“In fact, the only good shark is the one that is swimming around outside the reef taking care of the environment for us, and keeping it cleaned up. There has been an 180-degree turnaround in thinking about the role of sharks. Gruber is grateful to the various conservation societies, such as PEW, for protecting sharks. They are doing a wonderful job, and he hopes that this change in the public attitude towards saving sharks has come in time.

This time, when he dove down towards the great circling hammerhead, he felt no fear, because he knew that there is no real concern about such a shark attacking a person in the sea. There may still have been doubt about that even 12 to 14 years ago, but now, he is sure of it. As he handed the fish to the shark he was aware only of its streamlined beauty, and felt the deep familiar thrill, just to be there, with the shark.

“Sharks are very smart,” he said. “They learn quickly, and they are only interested in the food you bring.”

Sharks and the ocean

Sharks have been evolving for half a billion years, separately from all other vertebrates, so they represent an ancient, and very different, evolutionary line of animals.

“Though they are commonly referred to as fish, in fact, they are as different from fish as a frog is different from an elephant,” Gruber explains. “Their internal fertilization has produced a completely different life history strategy—sharks operate more like sea turtles and whales than they do like fishes in their strategy of birth and fecundity and their maternal investment in the babies.”

“Because of their long and independent evolutionary history, sharks have developed very highly evolved organ systems. Their heart is more like a mammal’s than a fish’s, their kidneys are more like a mammal’s than a fish’s, and their brains are large, correlating with their learning capabilities. Their behavioural repertoire is very complicated with regards to such things as mating and courtship—things we know nothing about—much more complicated that what we see in other fish-like vertebrates.”

During this long evolution, sharks survived many extinctions, and each time, they adapted to the niches left by the species that died out. Repeatedly they took advantage of the extinctions because niches opened for them to fill—this is called adaptive radiation.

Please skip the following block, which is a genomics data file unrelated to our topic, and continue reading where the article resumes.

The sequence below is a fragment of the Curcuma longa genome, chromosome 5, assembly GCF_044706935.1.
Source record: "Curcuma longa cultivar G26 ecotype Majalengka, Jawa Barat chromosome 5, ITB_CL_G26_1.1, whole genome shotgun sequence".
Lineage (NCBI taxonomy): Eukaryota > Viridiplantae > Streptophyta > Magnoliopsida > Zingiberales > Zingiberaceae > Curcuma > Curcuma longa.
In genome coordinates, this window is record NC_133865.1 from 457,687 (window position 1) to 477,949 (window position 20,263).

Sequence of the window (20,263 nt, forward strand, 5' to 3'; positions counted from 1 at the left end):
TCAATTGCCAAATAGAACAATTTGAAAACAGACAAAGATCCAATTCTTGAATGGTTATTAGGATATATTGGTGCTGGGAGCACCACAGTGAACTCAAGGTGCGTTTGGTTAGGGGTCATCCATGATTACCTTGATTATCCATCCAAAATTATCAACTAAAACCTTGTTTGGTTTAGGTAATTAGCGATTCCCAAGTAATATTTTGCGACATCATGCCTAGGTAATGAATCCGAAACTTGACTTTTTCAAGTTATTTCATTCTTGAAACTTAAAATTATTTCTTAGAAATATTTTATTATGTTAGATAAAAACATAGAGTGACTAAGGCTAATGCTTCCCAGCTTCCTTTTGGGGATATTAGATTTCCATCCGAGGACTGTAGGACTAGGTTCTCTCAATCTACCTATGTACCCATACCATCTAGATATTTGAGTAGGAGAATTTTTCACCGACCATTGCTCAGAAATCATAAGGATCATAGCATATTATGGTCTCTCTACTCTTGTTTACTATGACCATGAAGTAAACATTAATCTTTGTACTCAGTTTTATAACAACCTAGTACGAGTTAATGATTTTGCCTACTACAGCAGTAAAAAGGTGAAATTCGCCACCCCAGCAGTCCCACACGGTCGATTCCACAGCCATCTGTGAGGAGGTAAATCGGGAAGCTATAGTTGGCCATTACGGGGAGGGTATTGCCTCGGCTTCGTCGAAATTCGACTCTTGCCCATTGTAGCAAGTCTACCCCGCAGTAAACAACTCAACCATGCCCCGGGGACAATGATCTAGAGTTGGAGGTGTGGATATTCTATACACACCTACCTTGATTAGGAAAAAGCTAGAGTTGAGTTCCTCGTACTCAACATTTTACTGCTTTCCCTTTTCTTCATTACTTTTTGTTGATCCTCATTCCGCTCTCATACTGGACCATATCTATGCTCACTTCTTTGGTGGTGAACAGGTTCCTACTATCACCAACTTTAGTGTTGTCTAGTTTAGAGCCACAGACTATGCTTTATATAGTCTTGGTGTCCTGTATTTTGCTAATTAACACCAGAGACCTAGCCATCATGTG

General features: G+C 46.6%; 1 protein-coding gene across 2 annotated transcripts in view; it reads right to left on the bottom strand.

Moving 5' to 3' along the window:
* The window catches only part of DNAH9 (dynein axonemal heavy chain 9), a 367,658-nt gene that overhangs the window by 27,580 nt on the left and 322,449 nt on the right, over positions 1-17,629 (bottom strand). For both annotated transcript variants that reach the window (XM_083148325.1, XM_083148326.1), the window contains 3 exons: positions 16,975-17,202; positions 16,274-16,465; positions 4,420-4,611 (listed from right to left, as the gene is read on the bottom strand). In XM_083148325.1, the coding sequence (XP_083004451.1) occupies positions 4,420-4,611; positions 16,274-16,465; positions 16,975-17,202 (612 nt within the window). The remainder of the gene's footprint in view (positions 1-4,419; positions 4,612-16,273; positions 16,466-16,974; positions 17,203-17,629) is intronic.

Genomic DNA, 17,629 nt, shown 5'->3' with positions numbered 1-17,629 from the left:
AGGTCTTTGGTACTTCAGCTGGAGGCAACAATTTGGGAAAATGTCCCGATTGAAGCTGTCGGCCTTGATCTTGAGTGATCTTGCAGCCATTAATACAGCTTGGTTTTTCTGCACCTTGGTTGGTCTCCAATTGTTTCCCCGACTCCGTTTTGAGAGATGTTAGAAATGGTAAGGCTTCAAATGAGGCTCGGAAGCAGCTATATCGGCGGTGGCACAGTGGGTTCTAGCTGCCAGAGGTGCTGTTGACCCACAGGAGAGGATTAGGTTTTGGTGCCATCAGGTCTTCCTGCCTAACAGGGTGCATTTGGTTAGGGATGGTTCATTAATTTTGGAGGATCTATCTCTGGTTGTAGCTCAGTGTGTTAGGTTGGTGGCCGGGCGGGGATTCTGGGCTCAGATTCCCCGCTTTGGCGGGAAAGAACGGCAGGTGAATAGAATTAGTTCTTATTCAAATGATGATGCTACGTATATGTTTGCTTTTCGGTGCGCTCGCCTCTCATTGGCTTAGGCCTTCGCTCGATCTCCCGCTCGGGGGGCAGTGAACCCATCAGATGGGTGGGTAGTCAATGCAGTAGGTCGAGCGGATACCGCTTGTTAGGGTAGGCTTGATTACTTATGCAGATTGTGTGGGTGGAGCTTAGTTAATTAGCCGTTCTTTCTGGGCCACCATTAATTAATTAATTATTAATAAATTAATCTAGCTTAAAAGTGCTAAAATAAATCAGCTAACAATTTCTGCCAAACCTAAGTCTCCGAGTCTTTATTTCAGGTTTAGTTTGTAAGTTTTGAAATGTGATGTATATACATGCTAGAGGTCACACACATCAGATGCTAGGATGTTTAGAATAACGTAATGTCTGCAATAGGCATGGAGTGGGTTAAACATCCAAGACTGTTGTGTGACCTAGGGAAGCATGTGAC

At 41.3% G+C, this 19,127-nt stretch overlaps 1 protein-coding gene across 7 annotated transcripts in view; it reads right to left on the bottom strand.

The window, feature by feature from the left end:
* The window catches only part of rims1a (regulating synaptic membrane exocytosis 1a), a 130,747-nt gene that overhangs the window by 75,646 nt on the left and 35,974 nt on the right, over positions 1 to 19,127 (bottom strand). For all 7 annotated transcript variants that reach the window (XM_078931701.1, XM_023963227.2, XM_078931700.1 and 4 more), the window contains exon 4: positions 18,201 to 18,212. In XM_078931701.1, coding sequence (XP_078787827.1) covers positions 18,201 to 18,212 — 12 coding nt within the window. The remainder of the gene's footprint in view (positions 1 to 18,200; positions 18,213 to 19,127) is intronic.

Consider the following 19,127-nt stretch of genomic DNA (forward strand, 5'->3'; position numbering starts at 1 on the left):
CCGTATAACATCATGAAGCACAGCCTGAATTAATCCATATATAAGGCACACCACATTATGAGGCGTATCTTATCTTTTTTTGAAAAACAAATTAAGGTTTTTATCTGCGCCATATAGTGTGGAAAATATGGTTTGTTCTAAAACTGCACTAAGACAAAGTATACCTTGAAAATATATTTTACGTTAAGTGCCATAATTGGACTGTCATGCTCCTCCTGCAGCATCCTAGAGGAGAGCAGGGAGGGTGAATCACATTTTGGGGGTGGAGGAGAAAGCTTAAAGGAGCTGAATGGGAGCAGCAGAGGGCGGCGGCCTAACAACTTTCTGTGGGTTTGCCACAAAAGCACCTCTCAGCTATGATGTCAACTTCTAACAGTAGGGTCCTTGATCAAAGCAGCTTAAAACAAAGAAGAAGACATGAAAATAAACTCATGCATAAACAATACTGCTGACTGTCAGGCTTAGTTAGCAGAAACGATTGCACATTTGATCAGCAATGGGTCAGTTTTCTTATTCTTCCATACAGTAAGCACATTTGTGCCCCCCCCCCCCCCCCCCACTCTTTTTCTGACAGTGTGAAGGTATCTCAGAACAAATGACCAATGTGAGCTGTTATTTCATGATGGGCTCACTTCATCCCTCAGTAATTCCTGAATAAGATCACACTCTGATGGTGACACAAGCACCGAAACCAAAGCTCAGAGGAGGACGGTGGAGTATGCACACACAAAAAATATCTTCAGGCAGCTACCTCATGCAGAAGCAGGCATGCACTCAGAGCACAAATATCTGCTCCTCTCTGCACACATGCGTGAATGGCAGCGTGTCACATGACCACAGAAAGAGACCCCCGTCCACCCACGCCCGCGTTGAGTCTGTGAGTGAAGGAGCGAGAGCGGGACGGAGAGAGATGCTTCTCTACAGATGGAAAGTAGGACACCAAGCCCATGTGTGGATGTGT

This was how sharks evolved many forms, including the hammerhead, and display great diversity. The hammerhead shark has turned out to be a very modern species, having evolved in just the last thirty million years. It is an apex animal in every way—in terms of size, social behaviour, feeding, bio-chemistry, and biology.

Contrary to common belief, not all sharks are top predators—some are bottom feeders, some eat fish. The largest sharks, such as the whale shark and the basking shark, are filter feeders, while others eat whales. They have adapted to a wide variety of niches, from the sunlit shallows, to the depths of the abyss, and their influence is felt from the top to the bottom of the ocean's food chain.

The ocean has developed sharks, and they have been shaping its ecology since life emerged from the oceans, back near the beginning of vertebrate history. They were the animals successful enough to survive extinctions, while other species died out. And yet, we have specifically targeted them, and are driving them right into extinction. Out of hate, or for their fins and other frivolous products, we are killing the very fabric of the ocean ecosystems.

So Gruber's final word is a warning. The killing must stop, or one day we may find that by killing off the sharks, we have destroyed the ocean's vitality. Its ability to continue to play its role as part of the life-support system of our earth will certainly be impacted. ■